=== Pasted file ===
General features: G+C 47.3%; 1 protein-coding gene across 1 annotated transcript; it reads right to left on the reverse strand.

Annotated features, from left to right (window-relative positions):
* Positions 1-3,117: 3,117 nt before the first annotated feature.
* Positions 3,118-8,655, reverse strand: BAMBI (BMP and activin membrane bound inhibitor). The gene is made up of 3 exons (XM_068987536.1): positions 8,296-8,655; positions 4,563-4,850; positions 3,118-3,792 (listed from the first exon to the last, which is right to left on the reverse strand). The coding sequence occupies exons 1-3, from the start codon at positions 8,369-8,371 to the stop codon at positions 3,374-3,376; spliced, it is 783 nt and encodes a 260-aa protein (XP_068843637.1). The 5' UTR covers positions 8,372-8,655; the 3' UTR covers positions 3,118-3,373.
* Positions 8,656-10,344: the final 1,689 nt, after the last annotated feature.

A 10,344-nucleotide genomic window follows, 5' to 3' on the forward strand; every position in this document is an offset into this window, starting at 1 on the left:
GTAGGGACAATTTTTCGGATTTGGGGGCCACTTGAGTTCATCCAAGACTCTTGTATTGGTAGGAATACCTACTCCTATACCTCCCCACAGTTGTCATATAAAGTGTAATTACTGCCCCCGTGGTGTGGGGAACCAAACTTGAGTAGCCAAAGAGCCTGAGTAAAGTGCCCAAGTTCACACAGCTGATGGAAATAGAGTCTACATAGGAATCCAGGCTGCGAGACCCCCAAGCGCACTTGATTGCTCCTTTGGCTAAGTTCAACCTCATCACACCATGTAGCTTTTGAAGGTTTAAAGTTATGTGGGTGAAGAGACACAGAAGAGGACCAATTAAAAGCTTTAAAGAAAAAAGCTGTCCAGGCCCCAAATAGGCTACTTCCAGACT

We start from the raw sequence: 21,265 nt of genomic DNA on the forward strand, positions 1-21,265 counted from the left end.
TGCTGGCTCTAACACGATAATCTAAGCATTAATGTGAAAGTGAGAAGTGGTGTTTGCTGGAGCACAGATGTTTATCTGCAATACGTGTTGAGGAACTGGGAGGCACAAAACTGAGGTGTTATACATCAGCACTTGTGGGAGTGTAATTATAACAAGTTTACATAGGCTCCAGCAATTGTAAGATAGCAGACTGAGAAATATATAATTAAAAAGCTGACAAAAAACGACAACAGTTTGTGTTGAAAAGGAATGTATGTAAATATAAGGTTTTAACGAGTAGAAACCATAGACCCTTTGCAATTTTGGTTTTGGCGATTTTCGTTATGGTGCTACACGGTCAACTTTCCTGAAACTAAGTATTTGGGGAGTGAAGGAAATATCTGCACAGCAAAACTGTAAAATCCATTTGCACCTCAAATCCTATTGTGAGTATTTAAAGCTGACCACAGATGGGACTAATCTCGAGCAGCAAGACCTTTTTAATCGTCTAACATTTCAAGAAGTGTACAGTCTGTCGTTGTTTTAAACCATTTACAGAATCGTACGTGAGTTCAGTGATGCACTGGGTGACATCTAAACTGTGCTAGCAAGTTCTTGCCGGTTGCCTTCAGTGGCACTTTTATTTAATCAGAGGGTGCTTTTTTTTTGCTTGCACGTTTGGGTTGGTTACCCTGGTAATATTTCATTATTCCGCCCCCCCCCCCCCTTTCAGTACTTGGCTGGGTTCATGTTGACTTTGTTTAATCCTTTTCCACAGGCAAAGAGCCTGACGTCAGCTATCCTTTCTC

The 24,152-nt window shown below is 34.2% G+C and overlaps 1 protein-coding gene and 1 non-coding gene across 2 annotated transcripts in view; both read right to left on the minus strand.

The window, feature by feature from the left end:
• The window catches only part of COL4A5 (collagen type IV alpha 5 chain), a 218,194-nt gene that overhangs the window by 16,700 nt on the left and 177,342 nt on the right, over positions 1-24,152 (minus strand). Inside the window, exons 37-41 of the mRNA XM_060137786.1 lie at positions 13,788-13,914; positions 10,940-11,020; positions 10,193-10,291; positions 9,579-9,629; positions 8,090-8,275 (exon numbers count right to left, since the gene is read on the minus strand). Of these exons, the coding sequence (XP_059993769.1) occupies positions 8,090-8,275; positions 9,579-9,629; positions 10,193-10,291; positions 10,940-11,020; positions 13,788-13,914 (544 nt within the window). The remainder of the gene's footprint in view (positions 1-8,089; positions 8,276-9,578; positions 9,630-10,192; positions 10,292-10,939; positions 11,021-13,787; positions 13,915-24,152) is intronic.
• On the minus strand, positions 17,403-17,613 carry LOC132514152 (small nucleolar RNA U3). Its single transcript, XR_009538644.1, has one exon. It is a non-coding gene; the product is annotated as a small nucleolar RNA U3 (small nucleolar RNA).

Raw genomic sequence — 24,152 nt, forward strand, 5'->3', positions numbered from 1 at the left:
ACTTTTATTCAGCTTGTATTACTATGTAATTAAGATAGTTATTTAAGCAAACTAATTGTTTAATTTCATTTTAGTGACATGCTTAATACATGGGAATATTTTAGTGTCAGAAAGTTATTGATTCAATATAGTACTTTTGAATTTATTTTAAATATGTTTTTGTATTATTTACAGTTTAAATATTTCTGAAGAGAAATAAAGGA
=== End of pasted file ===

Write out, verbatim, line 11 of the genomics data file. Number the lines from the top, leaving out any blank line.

The window, feature by feature from the left end: